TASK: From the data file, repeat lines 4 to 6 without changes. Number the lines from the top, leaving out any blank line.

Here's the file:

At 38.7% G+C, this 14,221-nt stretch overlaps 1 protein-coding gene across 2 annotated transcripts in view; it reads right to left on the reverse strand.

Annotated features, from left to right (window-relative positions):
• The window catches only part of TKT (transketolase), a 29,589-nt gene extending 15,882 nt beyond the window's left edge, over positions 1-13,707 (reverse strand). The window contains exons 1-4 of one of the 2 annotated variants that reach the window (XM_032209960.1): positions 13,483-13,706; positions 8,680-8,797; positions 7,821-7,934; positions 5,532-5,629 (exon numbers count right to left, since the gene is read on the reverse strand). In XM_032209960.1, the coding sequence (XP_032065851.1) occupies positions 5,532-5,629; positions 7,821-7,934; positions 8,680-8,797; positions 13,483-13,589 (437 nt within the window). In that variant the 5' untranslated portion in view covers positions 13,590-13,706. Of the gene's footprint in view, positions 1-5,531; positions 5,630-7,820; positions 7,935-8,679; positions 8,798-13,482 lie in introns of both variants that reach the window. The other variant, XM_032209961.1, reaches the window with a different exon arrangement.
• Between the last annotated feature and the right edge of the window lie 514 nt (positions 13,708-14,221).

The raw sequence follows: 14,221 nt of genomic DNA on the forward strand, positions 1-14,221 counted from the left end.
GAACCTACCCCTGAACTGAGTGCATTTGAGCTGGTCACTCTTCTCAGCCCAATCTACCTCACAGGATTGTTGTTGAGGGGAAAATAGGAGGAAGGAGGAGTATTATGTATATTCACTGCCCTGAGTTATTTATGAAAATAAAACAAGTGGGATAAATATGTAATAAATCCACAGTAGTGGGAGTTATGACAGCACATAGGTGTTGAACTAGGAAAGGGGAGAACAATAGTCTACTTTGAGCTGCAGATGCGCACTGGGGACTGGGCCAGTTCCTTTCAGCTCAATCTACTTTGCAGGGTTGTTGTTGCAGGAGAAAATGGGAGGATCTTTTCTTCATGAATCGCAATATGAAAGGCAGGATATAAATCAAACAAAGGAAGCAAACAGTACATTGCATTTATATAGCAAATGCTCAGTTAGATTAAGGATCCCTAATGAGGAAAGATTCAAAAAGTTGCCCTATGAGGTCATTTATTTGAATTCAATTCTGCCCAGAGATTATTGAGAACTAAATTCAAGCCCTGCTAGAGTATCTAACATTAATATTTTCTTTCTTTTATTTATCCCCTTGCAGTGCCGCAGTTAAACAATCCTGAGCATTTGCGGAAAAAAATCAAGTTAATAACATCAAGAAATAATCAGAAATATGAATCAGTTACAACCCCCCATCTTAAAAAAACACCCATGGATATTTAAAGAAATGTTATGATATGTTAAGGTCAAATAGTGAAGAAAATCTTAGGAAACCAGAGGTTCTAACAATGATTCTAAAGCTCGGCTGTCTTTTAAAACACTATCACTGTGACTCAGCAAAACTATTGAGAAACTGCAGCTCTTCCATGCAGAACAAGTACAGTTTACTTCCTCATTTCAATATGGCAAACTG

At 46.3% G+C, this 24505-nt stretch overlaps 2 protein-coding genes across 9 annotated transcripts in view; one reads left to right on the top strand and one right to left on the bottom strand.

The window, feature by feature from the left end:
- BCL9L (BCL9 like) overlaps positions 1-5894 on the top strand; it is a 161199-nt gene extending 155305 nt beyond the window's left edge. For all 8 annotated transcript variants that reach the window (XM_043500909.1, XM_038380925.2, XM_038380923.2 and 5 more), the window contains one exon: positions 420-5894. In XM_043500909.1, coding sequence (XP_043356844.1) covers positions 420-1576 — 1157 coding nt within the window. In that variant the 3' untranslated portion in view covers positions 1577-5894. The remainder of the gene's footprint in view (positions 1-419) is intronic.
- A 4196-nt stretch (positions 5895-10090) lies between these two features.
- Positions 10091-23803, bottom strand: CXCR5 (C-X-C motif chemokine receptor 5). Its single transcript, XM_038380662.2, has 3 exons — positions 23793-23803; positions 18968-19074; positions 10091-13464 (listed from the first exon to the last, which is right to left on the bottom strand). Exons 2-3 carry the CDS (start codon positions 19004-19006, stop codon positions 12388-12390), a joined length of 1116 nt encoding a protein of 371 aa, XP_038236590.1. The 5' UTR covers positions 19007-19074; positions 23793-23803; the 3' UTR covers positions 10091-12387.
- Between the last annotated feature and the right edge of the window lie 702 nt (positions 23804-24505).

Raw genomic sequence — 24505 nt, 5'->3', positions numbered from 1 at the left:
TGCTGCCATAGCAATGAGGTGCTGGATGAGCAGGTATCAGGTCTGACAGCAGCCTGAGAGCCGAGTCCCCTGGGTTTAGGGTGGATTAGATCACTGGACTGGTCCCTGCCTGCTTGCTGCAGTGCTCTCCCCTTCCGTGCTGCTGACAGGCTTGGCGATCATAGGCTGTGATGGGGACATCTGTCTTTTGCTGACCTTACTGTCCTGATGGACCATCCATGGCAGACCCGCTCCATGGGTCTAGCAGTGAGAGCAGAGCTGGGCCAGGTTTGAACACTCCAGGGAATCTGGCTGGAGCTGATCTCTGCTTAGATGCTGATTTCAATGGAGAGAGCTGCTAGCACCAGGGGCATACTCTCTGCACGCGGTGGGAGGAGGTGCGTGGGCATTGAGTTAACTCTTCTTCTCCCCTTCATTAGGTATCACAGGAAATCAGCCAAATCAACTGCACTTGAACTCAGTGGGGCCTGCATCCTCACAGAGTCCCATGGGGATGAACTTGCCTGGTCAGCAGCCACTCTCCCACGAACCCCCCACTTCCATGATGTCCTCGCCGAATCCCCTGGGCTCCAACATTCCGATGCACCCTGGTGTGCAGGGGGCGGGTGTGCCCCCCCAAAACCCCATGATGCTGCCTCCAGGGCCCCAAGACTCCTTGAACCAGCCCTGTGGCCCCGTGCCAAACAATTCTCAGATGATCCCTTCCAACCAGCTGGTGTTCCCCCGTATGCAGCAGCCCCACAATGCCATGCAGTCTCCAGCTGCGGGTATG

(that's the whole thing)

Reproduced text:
• Between the last annotated feature and the right edge of the window lie 514 nt (positions 13,708-14,221).

The raw sequence follows: 14,221 nt of genomic DNA on the forward strand, positions 1-14,221 counted from the left end.
GAACCTACCCCTGAACTGAGTGCATTTGAGCTGGTCACTCTTCTCAGCCCAATCTACCTCACAGGATTGTTGTTGAGGGGAAAATAGGAGGAAGGAGGAGTATTATGTATATTCACTGCCCTGAGTTATTTATGAAAATAAAACAAGTGGGATAAATATGTAATAAATCCACAGTAGTGGGAGTTATGACAGCACATAGGTGTTGAACTAGGAAAGGGGAGAACAATAGTCTACTTTGAGCTGCAGATGCGCACTGGGGACTGGGCCAGTTCCTTTCAGCTCAATCTACTTTGCAGGGTTGTTGTTGCAGGAGAAAATGGGAGGATCTTTTCTTCATGAATCGCAATATGAAAGGCAGGATATAAATCAAACAAAGGAAGCAAACAGTACATTGCATTTATATAGCAAATGCTCAGTTAGATTAAGGATCCCTAATGAGGAAAGATTCAAAAAGTTGCCCTATGAGGTCATTTATTTGAATTCAATTCTGCCCAGAGATTATTGAGAACTAAATTCAAGCCCTGCTAGAGTATCTAACATTAATATTTTCTTTCTTTTATTTATCCCCTTGCAGTGCCGCAGTTAAACAATCCTGAGCATTTGCGGAAAAAAATCAAGTTAATAACATCAAGAAATAATCAGAAATATGAATCAGTTACAACCCCCCATCTTAAAAAAACACCCATGGATATTTAAAGAAATGTTATGATATGTTAAGGTCAAATAGTGAAGAAAATCTTAGGAAACCAGAGGTTCTAACAATGATTCTAAAGCTCGGCTGTCTTTTAAAACACTATCACTGTGACTCAGCAAAACTATTGAGAAACTGCAGCTCTTCCATGCAGAACAAGTACAGTTTACTTCCTCATTTCAATATGGCAAACTG